This year’s budget did not bring a great deal for advisors to get their teeth into.  There are some points that will certainly affect millions of taxpayers though, so we have summarised the key points below.
There are also steps that taxpayers should consider taking before the end of the tax year, when various new rules and rates will come into effect.

  • The tax-free dividend allowance (the band on which dividends could be received free of income tax) is to be reduced from £5,000 to £2,000 from April 2018. Having only been introduced in April 2017 the allowance is already being reduced which will affect all taxpayers receiving dividends, including business owners and investors.


  • There will be a 1 year delay for quarterly reporting under the Making Tax Digital (MTD) rules for businesses that have a turnover below the VAT threshold (£85,000 for 2017-18). This will be good news for those businesses but unfortunately there do not appear to be any changes to these controversial proposals for other businesses.  Plus, the so-called pilot scheme will not have run its full course, so there is no chance of everyone learning lessons from the process.

End of Year Planning

  • Residential property rental. From April 2017 the phasing in of restrictions on relief for interest costs for higher rate taxpayers will begin. Initially 25% of such costs will be affected, however this will rise 25% each tax year until all higher rate relief on finance interest is blocked.


  • If pension contributions or pension scheme planning might be desired, setting up and contributing to a pension scheme before the end of the tax year (if one is not already in place) could ‘bank’ allowances for the year under the carry-back rules. Those with existing pension schemes have until the end of this year to use up any unused annual allowance from 2013-14.


  • If possible, consider declaring dividends where the tax free allowance of £5,000 has not been used up yet.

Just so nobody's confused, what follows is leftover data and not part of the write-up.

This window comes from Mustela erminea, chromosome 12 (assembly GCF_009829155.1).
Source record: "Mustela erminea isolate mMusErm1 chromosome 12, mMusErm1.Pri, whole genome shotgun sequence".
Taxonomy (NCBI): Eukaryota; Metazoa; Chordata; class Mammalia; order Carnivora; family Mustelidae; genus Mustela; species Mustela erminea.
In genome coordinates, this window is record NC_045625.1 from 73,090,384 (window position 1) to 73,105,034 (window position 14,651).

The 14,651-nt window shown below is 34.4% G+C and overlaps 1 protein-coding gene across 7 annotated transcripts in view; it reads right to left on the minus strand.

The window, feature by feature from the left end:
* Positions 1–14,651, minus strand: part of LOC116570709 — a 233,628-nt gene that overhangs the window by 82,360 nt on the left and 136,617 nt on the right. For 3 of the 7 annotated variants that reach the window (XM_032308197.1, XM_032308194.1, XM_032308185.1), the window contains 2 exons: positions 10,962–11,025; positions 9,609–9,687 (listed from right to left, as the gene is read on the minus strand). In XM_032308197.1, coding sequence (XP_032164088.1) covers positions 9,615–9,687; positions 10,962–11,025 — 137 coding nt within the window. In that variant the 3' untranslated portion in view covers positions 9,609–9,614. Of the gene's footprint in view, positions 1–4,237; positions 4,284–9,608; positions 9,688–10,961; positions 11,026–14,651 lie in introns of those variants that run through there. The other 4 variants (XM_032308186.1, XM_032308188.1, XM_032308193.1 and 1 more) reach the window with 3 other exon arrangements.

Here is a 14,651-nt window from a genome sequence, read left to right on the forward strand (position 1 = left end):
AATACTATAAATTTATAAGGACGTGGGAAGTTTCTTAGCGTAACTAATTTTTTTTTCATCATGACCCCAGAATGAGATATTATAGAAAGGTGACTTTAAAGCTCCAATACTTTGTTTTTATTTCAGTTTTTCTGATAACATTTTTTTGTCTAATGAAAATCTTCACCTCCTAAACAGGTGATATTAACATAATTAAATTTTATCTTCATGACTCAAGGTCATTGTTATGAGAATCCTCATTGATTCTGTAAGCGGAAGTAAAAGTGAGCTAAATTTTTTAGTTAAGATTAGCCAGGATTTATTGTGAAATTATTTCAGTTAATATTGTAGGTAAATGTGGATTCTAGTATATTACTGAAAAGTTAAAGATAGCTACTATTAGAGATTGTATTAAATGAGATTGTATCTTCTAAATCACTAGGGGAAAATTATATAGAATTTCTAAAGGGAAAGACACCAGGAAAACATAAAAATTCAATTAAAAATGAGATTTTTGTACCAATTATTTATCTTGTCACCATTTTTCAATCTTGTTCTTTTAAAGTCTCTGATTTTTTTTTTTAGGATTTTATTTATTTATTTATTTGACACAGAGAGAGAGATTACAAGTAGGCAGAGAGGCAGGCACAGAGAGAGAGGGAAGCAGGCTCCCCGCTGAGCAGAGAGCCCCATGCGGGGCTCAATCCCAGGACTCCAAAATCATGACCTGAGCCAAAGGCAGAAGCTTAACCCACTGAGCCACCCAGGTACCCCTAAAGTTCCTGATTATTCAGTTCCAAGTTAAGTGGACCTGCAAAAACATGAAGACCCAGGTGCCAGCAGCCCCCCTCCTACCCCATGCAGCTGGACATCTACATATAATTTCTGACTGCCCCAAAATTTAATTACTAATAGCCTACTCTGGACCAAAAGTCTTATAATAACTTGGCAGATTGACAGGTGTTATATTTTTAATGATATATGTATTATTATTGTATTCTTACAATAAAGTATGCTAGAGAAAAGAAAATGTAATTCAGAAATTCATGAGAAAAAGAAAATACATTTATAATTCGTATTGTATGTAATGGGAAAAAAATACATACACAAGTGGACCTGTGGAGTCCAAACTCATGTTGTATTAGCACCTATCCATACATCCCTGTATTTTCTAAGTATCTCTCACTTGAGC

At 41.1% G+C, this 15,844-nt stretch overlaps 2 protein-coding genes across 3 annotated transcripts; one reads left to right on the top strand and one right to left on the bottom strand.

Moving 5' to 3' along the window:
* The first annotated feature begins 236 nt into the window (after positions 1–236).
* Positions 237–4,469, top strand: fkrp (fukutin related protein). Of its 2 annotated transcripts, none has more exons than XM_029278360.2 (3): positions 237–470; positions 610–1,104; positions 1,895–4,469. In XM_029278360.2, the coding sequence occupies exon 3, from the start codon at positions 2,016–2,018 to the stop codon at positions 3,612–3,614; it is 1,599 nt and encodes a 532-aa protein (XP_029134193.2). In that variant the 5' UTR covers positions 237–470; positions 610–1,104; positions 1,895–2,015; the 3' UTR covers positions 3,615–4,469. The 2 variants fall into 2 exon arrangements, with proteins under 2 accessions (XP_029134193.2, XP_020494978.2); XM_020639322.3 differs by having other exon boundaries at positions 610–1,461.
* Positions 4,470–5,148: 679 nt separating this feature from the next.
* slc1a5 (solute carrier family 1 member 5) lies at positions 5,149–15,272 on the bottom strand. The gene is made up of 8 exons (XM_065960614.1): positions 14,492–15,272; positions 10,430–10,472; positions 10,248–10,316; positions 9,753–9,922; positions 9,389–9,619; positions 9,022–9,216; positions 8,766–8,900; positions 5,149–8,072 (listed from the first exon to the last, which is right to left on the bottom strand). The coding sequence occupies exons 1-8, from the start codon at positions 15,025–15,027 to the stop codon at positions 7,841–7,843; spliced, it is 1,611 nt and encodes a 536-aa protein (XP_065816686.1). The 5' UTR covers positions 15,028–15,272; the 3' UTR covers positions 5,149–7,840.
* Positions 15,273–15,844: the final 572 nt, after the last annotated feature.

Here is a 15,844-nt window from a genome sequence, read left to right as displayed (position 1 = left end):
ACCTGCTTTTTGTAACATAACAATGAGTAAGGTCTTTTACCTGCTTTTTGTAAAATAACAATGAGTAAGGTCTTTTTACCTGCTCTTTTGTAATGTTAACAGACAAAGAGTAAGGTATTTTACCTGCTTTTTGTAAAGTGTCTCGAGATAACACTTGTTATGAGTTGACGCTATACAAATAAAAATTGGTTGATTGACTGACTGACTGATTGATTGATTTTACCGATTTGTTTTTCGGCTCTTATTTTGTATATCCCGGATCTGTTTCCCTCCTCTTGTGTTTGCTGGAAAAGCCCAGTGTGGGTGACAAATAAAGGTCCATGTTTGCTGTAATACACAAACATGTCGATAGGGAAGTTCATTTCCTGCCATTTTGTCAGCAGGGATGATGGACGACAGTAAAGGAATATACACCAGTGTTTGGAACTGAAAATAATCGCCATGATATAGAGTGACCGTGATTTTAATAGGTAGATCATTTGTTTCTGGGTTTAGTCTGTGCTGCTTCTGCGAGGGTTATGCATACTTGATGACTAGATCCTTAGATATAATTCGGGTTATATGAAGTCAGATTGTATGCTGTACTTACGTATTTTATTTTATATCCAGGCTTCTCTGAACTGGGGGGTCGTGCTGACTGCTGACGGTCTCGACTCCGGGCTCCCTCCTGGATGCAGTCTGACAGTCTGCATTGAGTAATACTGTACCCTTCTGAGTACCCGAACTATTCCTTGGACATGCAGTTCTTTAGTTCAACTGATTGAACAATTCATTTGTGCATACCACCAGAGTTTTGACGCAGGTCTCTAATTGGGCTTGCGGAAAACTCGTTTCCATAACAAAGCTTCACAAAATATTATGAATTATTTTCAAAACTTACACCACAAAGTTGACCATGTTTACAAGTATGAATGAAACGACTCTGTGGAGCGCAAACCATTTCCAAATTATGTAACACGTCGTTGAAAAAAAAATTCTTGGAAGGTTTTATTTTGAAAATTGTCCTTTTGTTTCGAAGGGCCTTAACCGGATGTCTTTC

• Consider new deemed domicile rules if non-UK domiciled. From April 2017 deemed domicile rules may apply to individuals who have been resident for 17 of the previous 20 years.  Previously these only applied to inheritance tax but the new rules extend to income tax and capital gains tax meaning those affected will have to report their worldwide income and gains on an arising basis.

The recent tribunal case of Goldsmith (TC2197) dealt with availability of loan loss relief for capital gains tax purposes and its subsequent conversion as an Income Tax loss.

Mr Goldsmith was the Director of a property trading company. The company took out loans from a bank in order to purchase two flats, which Mr Goldsmith personally guaranteed.

One flat was sold and the other was let out, however the rent received from the flat was less than the interest payments on the loan. As a result Mr Goldsmith made payments directly to the bank to make up the shortfall.

As a result of the situation the bank demanded full repayment of the loan, with the second flat sold at a loss and the company dissolved.

The taxpayer claimed loan loss relief under TCGA 1992 s.253 (loans to traders) and for the loss to be offset against his other income under ICTA 1998 s.574.

HMRC denied the loan loss relief claim as they argued that the loan was irrecoverable at the outset and therefore did not become irrecoverable. Furthermore HMRC felt that there was no evidence that the repayment was required through the bank guarantee and therefore did not meet the statutory conditions.

The tribunal ruled in favour of the taxpayer in relation to the loan loss relief claim. They said because the bank had decided to lend money to the taxpayer’s company this meant that the loan cannot have been irrecoverable at the outset as a bank would not make such a loan.

It was also found that lack of evidence of a demand to the guarantor was not on its own sufficient to deny the loan loss relief claim.

The borrowed money was used for the purposes of the company’s trade and the money was paid by the taxpayer as interest on the loan. As a result the tribunal ruled he was entitled to claim loan loss relief under s.253 for the difference between the rent received and the interest payments made.

HMRC argued additionally that even if loan capital loss relief was allowed there was no basis for setting the amount against general income. The tribunal agreed and so the taxpayer’s appeal was only allowed in part.